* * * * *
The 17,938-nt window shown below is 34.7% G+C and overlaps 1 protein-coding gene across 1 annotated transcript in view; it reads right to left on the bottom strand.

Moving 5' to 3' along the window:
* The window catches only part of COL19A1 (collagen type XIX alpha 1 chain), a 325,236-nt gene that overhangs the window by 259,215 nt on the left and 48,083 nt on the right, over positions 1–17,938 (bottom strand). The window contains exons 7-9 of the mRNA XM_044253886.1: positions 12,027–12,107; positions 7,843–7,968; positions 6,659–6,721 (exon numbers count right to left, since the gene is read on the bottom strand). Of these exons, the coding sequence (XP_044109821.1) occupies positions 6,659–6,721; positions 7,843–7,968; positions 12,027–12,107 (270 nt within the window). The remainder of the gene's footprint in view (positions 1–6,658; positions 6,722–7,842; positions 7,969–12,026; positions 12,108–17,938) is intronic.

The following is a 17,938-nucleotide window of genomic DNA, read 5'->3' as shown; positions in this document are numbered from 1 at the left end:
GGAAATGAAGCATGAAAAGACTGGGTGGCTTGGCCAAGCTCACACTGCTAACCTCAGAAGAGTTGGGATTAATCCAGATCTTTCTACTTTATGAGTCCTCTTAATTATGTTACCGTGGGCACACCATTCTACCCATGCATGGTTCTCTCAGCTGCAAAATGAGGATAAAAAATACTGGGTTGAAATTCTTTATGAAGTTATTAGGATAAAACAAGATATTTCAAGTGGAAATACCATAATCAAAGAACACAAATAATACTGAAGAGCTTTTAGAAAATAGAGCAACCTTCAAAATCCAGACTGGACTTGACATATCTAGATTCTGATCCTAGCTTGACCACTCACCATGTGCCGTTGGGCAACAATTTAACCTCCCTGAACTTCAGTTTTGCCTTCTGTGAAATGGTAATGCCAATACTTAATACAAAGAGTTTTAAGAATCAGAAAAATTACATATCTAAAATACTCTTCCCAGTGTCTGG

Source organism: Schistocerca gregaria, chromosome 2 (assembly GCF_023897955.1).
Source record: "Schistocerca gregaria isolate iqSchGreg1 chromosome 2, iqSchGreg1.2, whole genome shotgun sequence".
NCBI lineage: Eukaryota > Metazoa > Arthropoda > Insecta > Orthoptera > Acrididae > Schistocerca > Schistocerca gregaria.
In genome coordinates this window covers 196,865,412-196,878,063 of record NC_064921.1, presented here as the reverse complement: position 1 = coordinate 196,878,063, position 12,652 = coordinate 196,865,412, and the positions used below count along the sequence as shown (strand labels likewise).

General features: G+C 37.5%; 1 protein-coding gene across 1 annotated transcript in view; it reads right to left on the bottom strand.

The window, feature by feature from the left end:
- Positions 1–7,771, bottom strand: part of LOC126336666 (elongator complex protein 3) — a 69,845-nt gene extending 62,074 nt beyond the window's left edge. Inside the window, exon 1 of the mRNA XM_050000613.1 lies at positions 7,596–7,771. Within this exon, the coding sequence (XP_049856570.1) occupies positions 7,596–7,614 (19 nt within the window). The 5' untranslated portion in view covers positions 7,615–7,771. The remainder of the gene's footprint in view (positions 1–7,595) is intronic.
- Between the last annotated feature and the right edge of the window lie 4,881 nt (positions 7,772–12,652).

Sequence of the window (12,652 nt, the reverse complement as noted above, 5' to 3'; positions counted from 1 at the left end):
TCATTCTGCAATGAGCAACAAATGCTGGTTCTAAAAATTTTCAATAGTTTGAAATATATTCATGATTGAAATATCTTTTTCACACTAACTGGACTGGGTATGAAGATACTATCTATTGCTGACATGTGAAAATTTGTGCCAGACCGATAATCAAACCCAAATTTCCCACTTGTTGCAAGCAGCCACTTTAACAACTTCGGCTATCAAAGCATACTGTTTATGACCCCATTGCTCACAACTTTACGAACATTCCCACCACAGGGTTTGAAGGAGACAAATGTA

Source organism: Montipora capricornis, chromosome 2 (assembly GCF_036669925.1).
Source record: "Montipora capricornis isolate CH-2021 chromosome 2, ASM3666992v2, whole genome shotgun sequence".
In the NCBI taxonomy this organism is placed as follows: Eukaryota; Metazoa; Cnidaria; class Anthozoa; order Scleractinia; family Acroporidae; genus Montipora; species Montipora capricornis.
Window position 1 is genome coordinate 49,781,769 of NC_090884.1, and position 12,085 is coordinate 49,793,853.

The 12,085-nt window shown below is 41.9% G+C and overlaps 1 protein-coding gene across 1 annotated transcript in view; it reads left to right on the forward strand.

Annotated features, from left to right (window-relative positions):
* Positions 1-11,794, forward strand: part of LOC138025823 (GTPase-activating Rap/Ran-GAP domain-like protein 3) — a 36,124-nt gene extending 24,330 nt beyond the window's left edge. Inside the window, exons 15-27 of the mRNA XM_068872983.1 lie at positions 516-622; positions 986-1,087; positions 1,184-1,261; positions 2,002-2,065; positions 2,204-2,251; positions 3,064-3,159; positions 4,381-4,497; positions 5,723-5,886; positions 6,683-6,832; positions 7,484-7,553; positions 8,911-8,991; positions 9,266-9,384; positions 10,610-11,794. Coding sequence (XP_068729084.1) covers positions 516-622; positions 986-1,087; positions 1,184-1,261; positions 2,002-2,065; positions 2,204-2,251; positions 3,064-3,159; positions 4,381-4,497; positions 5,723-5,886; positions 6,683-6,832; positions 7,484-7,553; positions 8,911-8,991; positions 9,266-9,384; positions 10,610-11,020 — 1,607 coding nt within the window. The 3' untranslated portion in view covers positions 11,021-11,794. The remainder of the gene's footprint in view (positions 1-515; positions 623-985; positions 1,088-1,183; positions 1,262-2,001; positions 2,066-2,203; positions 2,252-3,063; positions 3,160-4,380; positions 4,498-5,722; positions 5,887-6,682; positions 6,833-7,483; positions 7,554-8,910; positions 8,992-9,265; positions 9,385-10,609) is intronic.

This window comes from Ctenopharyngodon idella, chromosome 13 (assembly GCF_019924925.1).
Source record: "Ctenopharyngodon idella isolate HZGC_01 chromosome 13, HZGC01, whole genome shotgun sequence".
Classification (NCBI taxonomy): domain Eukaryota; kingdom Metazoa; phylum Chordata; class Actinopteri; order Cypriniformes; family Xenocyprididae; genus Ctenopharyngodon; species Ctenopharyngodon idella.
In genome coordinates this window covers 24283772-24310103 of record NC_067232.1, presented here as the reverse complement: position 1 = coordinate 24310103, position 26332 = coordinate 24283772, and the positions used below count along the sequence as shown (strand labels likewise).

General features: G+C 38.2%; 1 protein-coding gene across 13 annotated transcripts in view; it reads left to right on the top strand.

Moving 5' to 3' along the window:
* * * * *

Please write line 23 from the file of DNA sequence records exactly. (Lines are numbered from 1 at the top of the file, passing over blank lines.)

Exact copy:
This window comes from Ctenopharyngodon idella, chromosome 13 (assembly GCF_019924925.1).